Is the Secretary of State aware that the chief executive recently wrote to all employees of the PLA on 20 June warning them that some residual operations, even those that are currently making a profit, will have to close? Will he assure the House that that letter was not written in pursuance of any directive from him?
It was written in pursuance of the chief executive's own letter of 17 May, in which he pointed out that
The PLA is in financial crisis. The eight week strike by PLA dockers has had a disastrous effect … The PLA can never be the same again.
As the hon. Gentleman now represents Dagenham, he will know that when the chief executive wrote his letter of 20 June, after the dockers went back to work, the tallymen then came out on strike. I am extremely concerned about the situation at the PLA, because no undertaking in the land can survive that sort of industrial action and expect to remain in business.
My hon. Friend is aware that that is at present the subject of a planning application, and the recent demonstration was in the presence of an inspector. It would, therefore, be quite wrong for me to comment further at this stage.
I agree with the Secretary of State that the effects of industrial action, whatever its cause, justification or lack of justification, are very much to be deplored. However, will he now answer the question of my hon. Friend the Member for Dagenham (Mr. Gould) about any directions that he may have given? Is it not extraordinary that operations that are currently profitable might have to be closed for fear of future loss?
The hon. Gentleman cannot pick out an odd item and say that it is currently profitable, because as the chief executive told all PLA employees:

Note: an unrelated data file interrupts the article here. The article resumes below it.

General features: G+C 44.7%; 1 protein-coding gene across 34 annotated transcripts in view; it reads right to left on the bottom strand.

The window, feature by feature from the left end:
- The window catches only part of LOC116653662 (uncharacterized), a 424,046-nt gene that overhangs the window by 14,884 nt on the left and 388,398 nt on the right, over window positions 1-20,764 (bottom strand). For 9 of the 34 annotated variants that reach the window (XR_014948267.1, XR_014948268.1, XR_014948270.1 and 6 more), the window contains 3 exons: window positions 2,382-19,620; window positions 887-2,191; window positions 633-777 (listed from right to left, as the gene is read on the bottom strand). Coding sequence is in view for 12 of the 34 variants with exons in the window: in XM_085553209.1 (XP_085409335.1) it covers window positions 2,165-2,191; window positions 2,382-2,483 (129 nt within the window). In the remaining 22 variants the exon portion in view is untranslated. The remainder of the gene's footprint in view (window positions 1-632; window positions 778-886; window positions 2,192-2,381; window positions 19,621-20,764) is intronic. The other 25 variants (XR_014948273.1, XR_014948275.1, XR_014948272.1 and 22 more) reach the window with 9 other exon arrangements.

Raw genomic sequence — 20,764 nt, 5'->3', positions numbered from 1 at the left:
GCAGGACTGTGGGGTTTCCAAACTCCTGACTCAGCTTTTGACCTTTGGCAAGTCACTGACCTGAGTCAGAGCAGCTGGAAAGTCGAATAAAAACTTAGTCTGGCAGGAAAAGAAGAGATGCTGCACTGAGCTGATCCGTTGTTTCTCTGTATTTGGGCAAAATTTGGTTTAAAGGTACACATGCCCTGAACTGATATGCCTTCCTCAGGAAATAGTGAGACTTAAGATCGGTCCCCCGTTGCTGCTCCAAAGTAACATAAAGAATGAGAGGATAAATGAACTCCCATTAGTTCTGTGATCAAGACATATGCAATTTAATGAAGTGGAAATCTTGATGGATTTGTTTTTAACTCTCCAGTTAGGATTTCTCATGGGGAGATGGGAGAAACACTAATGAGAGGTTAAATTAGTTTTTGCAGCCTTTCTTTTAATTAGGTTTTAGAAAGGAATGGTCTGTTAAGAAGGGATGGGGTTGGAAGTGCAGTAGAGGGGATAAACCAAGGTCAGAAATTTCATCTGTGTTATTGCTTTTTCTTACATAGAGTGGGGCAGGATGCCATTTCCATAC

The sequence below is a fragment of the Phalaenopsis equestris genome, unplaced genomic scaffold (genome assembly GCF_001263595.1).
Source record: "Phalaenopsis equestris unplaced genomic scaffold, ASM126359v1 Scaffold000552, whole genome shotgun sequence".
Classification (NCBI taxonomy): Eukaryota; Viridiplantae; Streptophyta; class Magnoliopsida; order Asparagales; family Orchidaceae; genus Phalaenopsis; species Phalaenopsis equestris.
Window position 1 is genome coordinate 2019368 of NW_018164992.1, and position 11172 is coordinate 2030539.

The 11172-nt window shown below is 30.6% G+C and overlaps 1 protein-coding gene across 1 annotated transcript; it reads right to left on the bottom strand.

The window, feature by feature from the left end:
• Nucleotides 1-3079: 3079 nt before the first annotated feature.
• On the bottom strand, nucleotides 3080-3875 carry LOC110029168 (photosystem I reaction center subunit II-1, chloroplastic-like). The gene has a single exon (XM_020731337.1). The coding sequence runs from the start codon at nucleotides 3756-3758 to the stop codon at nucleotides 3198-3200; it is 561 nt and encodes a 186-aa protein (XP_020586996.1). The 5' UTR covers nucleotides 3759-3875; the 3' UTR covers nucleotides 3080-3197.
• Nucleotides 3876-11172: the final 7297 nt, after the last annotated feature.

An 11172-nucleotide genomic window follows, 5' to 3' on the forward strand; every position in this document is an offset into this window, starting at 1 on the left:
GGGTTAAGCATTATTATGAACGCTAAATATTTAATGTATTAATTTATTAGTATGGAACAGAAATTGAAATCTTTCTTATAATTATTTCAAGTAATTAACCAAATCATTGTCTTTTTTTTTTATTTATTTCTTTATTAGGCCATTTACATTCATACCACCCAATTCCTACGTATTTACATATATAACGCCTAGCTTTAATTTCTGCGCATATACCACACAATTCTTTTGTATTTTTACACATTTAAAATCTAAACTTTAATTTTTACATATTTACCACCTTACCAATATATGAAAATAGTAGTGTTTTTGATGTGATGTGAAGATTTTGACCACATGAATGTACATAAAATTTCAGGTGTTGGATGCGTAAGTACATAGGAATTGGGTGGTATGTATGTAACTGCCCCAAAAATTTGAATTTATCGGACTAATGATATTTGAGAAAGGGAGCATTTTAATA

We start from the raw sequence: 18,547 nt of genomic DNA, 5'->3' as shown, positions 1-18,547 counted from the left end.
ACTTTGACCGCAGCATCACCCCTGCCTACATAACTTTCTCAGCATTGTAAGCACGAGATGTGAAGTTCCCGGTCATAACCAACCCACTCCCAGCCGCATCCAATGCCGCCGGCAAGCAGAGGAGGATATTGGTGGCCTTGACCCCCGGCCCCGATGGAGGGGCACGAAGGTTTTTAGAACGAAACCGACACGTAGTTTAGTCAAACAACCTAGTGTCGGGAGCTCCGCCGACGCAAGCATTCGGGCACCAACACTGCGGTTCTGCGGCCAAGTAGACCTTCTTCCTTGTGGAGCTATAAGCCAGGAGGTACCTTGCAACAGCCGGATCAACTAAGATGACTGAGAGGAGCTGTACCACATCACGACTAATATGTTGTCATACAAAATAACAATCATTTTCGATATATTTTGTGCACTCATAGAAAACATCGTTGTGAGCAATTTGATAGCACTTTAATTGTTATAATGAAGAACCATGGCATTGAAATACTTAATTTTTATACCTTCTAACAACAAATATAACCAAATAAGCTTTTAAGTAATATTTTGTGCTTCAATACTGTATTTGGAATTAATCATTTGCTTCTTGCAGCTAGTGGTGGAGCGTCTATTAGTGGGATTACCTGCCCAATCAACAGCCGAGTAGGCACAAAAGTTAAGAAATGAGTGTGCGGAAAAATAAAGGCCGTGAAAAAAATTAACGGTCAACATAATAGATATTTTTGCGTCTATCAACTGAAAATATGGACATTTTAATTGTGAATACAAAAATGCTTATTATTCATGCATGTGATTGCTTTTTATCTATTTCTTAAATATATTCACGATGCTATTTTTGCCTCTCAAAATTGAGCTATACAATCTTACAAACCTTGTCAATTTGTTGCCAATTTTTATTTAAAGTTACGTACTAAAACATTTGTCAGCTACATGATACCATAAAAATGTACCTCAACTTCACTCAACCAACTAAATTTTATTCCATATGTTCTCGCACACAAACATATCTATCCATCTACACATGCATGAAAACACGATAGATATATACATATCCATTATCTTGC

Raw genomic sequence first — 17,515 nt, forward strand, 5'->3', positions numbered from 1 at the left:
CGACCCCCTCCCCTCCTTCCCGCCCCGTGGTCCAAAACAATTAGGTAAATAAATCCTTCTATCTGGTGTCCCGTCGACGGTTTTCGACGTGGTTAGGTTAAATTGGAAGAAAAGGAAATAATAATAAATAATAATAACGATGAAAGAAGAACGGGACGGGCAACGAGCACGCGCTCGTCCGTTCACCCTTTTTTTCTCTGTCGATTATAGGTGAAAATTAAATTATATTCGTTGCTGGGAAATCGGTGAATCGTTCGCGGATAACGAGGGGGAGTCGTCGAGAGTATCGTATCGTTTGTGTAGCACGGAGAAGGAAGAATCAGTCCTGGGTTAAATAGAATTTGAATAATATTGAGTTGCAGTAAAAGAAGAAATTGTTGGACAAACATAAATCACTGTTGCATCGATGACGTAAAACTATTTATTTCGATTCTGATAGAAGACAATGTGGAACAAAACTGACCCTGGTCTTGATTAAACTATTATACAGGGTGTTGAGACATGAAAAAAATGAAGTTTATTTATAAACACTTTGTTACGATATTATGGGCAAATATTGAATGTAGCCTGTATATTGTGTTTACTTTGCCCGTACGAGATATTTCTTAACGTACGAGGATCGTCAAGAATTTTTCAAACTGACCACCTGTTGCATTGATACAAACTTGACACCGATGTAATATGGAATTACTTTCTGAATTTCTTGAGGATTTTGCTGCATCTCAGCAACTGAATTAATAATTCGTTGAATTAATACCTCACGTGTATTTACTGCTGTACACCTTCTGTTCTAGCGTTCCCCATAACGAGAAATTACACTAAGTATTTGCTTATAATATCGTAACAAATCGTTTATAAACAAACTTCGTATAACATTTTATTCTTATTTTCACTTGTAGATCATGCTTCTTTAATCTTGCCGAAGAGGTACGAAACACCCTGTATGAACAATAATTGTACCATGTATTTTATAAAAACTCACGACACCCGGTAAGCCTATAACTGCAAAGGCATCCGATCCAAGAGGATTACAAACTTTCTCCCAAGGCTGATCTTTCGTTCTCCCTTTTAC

The PLA is in financial crisis.
That is no understatement. That letter was written on 17 May, and the tragedy is that a third of the traffic that went to the Port of London and Tilbury has now gone elsewhere. The situation is extremely grave. We have given no fresh directions to the chief executive or the chairman. We are trying to see how this grave situation can be tackled sensibly.
Disregarding the problems of the PLA, and taking in all ports, does my right hon. Friend agree that one of the major difficulties for employers and ancillary workers is the incredible national dock labour scheme? Will there not be a review of that during the lifetime of this Parliament? Will not my right hon. Friend take action against dockers who have jobs for life, whether or not they work?
My hon. Friend will be aware that it is not just the dock labour scheme, but the interaction of the Jones-Aldington agreement on the dock labour scheme which introduces some of the problems of which employers have spoken. He will also know that the dock labour scheme is a matter for my right hon. Friend the Secretary of State for Employment, but I understand why he has raised this matter on this occasion.